Trump attacks Fauci as ‘a disaster’ and dismisses fears about the still-raging coronavirus.


President Trump attacked Dr. Anthony S. Fauci, the nation’s leading infectious disease specialist, as “a disaster” on Monday and said, despite experts’ warnings that the nation was headed toward another peak in the coronavirus outbreak, that people were “tired” of hearing about the virus and wanted to be left alone.

The president issued his first broadsides against Dr. Fauci on Monday morning during a call with campaign staff that reporters listened in on, but then amplified them on Twitter and in remarks to reporters after landing in Arizona for a pair of rallies.

“People are tired of hearing Fauci and these idiots, all these idiots who got it wrong,” Mr. Trump said in the call with campaign staff, which began with his campaign manager, Bill Stepien, talking about the Republican ground game and other factors that he said supported Mr. Trump’s path to victory.

Mr. Trump also called Dr. Fauci a “nice” guy, but he said, “He’s been here for 500 years,” and added, “Every time he goes on television, there’s always a bomb, but there’s a bigger bomb if you fire him. This guy’s a disaster.”

The attack on Dr. Fauci comes as the United States has seen more coronavirus cases — over 8 million — and more deaths — nearly 220,000 — than any other nation in the world. The president’s advisers have tried to get him to lay off the infectious diseases specialist, who remains popular.

It also comes after Dr. Fauci, in an interview with “60 Minutes” that aired on Sunday, dismissed the president’s claim that the end of the pandemic was just around the corner. Dr. Fauci said during the interview that he was not surprised that Mr. Trump had contracted the virus, citing the failure to take basic precautions at White House events, including the announcement of Judge Amy Coney Barrett’s nomination to the Supreme Court.

“I was worried that he was going to get sick when I saw him in a completely precarious situation of crowded, no separation between people, and almost nobody wearing a mask,” Dr. Fauci said. “When I saw that on TV, I said, ‘Oh my goodness. Nothing good can come out of that, that’s got to be a problem.’ And then sure enough, it turned out to be a superspreader event.”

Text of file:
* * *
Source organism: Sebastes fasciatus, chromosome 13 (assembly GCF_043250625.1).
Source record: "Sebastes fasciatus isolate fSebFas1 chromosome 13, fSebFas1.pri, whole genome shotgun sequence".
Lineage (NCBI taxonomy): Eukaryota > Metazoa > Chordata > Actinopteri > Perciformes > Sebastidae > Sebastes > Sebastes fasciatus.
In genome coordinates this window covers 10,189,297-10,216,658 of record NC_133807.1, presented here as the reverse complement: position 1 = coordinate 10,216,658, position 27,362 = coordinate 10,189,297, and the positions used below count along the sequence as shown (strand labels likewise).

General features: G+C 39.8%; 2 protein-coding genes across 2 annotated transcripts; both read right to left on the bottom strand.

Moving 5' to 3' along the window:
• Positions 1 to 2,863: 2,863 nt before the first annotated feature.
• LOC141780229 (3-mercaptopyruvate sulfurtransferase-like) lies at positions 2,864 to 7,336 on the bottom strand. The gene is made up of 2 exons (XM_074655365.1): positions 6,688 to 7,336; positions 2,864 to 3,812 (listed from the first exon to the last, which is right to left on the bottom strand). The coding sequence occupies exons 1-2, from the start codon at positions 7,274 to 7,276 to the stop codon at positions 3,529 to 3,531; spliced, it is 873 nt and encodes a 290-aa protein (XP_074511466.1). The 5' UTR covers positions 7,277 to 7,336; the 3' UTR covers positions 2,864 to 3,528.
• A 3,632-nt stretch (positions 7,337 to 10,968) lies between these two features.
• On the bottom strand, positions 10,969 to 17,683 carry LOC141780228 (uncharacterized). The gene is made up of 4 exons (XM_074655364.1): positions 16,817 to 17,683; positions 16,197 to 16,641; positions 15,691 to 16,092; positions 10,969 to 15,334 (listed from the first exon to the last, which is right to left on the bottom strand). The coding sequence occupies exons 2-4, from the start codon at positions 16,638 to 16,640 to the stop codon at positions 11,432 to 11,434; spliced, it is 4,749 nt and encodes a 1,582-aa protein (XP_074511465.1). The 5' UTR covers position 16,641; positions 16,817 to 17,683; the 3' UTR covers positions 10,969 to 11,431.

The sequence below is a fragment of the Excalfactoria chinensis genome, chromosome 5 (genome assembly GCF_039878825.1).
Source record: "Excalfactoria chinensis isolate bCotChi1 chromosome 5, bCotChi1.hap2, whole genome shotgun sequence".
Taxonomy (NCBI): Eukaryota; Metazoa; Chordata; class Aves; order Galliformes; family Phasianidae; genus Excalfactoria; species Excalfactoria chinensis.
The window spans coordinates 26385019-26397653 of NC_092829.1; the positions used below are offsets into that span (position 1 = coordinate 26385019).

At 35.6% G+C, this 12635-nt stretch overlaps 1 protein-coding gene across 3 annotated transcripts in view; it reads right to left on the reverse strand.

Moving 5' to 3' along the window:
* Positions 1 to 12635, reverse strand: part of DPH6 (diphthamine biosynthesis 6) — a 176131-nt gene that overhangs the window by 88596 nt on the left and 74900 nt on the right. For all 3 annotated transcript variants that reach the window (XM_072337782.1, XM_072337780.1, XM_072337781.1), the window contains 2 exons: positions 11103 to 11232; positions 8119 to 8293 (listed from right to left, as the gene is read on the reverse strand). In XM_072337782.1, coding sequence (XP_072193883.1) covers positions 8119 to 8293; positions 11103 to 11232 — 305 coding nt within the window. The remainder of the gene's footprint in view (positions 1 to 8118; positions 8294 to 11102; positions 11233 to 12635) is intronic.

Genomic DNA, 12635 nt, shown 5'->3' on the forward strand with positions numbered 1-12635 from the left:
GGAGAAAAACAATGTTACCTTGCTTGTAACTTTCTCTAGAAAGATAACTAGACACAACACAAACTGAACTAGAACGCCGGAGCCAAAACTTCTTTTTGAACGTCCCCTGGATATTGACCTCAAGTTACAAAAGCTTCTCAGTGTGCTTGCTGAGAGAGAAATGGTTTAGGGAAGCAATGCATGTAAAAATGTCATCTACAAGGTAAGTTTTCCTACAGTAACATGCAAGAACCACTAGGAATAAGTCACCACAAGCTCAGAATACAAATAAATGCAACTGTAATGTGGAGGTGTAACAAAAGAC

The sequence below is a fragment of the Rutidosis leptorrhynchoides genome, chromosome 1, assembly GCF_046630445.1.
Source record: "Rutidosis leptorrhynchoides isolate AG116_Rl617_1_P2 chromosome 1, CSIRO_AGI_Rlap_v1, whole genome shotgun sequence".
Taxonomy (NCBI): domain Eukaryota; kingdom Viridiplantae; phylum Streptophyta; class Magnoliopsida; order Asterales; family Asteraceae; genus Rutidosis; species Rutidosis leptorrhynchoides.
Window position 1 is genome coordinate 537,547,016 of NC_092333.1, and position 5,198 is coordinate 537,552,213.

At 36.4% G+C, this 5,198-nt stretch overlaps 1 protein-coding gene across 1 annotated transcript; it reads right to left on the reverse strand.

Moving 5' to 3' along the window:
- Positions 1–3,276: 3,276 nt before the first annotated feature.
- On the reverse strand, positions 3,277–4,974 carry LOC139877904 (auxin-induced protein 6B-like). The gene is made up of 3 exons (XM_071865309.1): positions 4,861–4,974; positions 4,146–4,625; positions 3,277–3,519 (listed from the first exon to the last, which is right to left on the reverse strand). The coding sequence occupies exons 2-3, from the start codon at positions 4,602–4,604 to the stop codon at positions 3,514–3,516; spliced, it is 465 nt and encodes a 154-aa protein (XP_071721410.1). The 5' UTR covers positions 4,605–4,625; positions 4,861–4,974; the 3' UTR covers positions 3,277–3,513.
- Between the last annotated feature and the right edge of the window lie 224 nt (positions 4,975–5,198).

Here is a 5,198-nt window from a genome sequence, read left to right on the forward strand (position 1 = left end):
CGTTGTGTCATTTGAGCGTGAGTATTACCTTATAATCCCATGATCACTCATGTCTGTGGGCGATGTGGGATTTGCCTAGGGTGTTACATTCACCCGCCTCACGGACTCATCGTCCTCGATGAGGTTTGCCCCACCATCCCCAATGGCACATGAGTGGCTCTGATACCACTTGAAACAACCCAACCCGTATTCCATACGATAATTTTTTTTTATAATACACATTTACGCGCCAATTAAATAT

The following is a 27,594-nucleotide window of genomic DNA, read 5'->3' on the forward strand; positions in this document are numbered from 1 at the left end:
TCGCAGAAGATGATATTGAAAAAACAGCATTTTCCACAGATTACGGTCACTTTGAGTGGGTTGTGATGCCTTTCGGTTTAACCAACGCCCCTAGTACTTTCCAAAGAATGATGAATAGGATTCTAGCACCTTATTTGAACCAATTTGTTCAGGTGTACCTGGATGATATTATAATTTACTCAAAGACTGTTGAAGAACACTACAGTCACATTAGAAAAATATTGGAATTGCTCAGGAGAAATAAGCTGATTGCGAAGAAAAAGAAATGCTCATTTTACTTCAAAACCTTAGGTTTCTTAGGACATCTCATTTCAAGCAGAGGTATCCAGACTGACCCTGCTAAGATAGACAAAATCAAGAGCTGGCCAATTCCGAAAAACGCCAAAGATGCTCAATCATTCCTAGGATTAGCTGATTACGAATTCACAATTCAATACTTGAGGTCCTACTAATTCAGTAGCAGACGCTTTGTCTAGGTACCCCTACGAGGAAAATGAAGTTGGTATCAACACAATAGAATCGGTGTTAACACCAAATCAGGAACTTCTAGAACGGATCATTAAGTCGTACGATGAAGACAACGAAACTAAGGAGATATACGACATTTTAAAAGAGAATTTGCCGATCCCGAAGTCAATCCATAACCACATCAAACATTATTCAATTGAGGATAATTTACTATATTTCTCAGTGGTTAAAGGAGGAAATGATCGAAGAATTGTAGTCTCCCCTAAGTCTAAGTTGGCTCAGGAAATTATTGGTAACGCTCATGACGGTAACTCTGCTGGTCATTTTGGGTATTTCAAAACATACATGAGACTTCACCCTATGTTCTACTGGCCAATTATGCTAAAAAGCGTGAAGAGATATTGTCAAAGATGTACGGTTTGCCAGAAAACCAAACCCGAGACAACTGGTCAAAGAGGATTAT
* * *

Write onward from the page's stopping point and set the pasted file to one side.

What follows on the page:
And after “60 Minutes” reported that the Trump administration had restricted Dr. Fauci’s media appearances, Mr. Trump struck back on Twitter. In a pair of tweets, he complained that Dr. Fauci “seems to get more airtime than anybody since the late, great, Bob Hope,” adding, “All I ask of Tony is that he make better decisions.” The president also criticized Dr. Fauci for “perhaps the worst first pitch in the history of Baseball!”

He continued his criticism of Dr. Fauci after landing in Arizona for the first of two scheduled rallies in the state, which is experiencing a rise in coronavirus cases.

Speaking to reporters after deplaning Air Force One, Mr. Trump called Dr. Fauci “a very nice man” but complained that he “loves being on television” and has made “a lot of bad calls.” Asked why he didn’t fire Dr. Fauci, Mr. Trump said, “He’s been there for about 350 years. I don’t want to hurt him.”

Mr. Trump’s attacks on Dr. Fauci led Senator Lamar Alexander of Tennessee to become the latest Republican to distance himself from the president. “Dr. Fauci is one of our country’s most distinguished public servants,” said Mr. Alexander, who is retiring this year. “He has served six presidents, starting with Ronald Reagan. If more Americans paid attention to his advice, we’d have fewer cases of Covid-19, and it would be safer to go back to school and back to work and out to eat.”

Mr. Trump has bristled at Dr. Fauci’s superior approval ratings. A poll released late last month by the nonpartisan Kaiser Family Foundation found that 68 percent of Americans trusted Dr. Fauci either a great deal or a fair amount to provide reliable information about the virus, while only 40 percent trusted Mr. Trump.





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